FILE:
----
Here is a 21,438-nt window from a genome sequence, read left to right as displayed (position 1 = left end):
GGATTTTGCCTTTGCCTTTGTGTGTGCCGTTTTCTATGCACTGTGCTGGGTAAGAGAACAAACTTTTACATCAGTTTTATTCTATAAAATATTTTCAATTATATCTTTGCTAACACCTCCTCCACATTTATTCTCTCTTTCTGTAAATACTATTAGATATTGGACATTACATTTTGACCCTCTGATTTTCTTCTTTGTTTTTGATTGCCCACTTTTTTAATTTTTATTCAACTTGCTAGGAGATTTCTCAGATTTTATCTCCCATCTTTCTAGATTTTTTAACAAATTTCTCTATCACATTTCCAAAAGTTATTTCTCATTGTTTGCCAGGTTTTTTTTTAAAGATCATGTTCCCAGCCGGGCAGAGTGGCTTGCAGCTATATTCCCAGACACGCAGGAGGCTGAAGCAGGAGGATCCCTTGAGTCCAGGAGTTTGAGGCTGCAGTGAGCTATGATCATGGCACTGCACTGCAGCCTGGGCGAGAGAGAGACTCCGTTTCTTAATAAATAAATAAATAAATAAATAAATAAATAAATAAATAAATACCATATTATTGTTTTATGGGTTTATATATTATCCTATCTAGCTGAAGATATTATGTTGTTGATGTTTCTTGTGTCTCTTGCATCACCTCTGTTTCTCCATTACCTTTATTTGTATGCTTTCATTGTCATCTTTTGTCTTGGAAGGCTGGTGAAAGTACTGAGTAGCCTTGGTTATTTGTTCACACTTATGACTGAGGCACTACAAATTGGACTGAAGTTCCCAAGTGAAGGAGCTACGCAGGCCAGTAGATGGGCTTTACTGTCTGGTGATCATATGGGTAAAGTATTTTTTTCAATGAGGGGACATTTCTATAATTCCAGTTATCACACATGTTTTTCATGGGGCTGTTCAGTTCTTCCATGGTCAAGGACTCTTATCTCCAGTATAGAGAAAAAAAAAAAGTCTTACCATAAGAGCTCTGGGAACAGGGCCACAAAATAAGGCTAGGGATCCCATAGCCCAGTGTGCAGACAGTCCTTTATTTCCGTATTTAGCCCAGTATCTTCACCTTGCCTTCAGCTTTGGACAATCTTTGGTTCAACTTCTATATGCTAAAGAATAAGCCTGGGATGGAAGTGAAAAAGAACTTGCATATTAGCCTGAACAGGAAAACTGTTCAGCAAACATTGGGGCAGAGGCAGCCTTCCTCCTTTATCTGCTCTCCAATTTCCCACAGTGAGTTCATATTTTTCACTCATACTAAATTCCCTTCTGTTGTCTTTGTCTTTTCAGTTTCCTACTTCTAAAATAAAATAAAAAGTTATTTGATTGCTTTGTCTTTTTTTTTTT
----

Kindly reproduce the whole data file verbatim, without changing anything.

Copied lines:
Here is a 21,438-nt window from a genome sequence, read left to right as displayed (position 1 = left end):
GGATTTTGCCTTTGCCTTTGTGTGTGCCGTTTTCTATGCACTGTGCTGGGTAAGAGAACAAACTTTTACATCAGTTTTATTCTATAAAATATTTTCAATTATATCTTTGCTAACACCTCCTCCACATTTATTCTCTCTTTCTGTAAATACTATTAGATATTGGACATTACATTTTGACCCTCTGATTTTCTTCTTTGTTTTTGATTGCCCACTTTTTTAATTTTTATTCAACTTGCTAGGAGATTTCTCAGATTTTATCTCCCATCTTTCTAGATTTTTTAACAAATTTCTCTATCACATTTCCAAAAGTTATTTCTCATTGTTTGCCAGGTTTTTTTTTAAAGATCATGTTCCCAGCCGGGCAGAGTGGCTTGCAGCTATATTCCCAGACACGCAGGAGGCTGAAGCAGGAGGATCCCTTGAGTCCAGGAGTTTGAGGCTGCAGTGAGCTATGATCATGGCACTGCACTGCAGCCTGGGCGAGAGAGAGACTCCGTTTCTTAATAAATAAATAAATAAATAAATAAATAAATAAATAAATAAATACCATATTATTGTTTTATGGGTTTATATATTATCCTATCTAGCTGAAGATATTATGTTGTTGATGTTTCTTGTGTCTCTTGCATCACCTCTGTTTCTCCATTACCTTTATTTGTATGCTTTCATTGTCATCTTTTGTCTTGGAAGGCTGGTGAAAGTACTGAGTAGCCTTGGTTATTTGTTCACACTTATGACTGAGGCACTACAAATTGGACTGAAGTTCCCAAGTGAAGGAGCTACGCAGGCCAGTAGATGGGCTTTACTGTCTGGTGATCATATGGGTAAAGTATTTTTTTCAATGAGGGGACATTTCTATAATTCCAGTTATCACACATGTTTTTCATGGGGCTGTTCAGTTCTTCCATGGTCAAGGACTCTTATCTCCAGTATAGAGAAAAAAAAAAAGTCTTACCATAAGAGCTCTGGGAACAGGGCCACAAAATAAGGCTAGGGATCCCATAGCCCAGTGTGCAGACAGTCCTTTATTTCCGTATTTAGCCCAGTATCTTCACCTTGCCTTCAGCTTTGGACAATCTTTGGTTCAACTTCTATATGCTAAAGAATAAGCCTGGGATGGAAGTGAAAAAGAACTTGCATATTAGCCTGAACAGGAAAACTGTTCAGCAAACATTGGGGCAGAGGCAGCCTTCCTCCTTTATCTGCTCTCCAATTTCCCACAGTGAGTTCATATTTTTCACTCATACTAAATTCCCTTCTGTTGTCTTTGTCTTTTCAGTTTCCTACTTCTAAAATAAAATAAAAAGTTATTTGATTGCTTTGTCTTTTTTTTTTT